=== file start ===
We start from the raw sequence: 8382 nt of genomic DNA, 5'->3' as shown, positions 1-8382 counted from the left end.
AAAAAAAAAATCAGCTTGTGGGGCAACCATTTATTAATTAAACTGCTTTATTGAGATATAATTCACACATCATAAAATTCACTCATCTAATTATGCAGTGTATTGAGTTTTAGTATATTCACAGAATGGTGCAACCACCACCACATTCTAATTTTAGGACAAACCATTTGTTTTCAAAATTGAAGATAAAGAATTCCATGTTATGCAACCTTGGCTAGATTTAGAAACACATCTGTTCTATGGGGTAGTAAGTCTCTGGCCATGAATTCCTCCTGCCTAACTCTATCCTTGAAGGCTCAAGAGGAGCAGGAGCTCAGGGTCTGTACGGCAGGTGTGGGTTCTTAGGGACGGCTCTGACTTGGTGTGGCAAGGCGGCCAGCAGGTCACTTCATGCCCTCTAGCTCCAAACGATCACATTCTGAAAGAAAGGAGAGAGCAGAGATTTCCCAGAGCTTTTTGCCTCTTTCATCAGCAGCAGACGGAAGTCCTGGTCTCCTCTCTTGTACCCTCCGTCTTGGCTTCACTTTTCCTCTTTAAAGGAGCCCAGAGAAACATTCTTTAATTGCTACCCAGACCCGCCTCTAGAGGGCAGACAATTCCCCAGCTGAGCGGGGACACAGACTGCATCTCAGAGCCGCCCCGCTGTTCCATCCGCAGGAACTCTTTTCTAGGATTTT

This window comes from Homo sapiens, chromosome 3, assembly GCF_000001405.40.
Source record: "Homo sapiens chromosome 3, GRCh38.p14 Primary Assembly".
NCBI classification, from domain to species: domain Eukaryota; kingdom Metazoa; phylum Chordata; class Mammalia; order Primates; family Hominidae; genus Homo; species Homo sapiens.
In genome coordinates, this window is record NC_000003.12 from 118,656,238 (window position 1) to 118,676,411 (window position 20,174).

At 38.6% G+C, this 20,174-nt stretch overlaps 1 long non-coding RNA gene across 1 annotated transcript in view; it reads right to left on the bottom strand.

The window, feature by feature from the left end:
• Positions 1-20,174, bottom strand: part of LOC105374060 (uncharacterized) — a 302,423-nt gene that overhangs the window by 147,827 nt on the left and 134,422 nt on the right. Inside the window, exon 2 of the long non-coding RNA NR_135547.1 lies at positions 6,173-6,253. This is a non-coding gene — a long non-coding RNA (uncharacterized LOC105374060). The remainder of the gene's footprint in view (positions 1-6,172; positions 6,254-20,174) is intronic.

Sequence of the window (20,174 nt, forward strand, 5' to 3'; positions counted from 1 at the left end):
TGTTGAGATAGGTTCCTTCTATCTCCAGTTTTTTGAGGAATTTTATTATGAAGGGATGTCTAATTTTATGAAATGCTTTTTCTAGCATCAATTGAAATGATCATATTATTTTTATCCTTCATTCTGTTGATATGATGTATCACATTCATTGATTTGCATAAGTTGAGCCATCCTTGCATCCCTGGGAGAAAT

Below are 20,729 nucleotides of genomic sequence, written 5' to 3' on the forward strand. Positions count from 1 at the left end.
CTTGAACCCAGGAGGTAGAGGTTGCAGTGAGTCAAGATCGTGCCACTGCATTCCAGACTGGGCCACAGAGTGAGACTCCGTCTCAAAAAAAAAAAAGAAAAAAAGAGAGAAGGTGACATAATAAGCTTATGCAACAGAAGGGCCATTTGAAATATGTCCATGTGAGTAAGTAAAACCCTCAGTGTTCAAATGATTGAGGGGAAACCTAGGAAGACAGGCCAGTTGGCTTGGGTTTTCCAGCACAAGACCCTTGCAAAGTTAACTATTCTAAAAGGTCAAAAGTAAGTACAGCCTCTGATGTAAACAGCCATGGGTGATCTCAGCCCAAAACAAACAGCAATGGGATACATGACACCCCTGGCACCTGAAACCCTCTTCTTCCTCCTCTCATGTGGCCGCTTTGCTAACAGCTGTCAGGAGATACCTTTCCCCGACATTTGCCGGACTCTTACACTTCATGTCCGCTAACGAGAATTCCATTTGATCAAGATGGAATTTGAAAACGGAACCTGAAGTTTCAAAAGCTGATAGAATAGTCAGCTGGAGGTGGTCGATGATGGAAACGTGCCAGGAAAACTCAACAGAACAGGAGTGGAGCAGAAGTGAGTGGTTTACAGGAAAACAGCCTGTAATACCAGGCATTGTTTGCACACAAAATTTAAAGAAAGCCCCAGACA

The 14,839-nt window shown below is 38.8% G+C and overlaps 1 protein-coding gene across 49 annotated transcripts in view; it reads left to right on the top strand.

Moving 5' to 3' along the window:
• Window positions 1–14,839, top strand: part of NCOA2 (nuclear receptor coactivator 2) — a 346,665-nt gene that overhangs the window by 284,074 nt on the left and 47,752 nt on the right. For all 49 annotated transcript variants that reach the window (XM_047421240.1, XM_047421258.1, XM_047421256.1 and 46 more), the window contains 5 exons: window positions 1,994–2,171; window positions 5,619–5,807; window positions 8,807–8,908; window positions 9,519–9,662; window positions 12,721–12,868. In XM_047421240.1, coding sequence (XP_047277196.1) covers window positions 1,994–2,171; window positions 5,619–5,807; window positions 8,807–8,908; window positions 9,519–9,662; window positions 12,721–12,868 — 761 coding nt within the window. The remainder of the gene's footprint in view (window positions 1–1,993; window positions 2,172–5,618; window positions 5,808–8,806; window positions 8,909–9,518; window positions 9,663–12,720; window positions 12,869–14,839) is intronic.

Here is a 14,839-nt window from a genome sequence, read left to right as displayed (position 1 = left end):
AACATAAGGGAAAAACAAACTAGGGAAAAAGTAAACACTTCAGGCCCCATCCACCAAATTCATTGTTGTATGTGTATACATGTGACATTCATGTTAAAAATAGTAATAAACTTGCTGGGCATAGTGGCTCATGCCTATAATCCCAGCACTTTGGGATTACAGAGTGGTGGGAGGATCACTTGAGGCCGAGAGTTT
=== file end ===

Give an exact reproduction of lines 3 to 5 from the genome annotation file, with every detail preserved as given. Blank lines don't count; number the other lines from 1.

This window comes from Homo sapiens, chromosome 3, assembly GCF_000001405.40.
Source record: "Homo sapiens chromosome 3, GRCh38.p14 Primary Assembly".
NCBI classification, from domain to species: domain Eukaryota; kingdom Metazoa; phylum Chordata; class Mammalia; order Primates; family Hominidae; genus Homo; species Homo sapiens.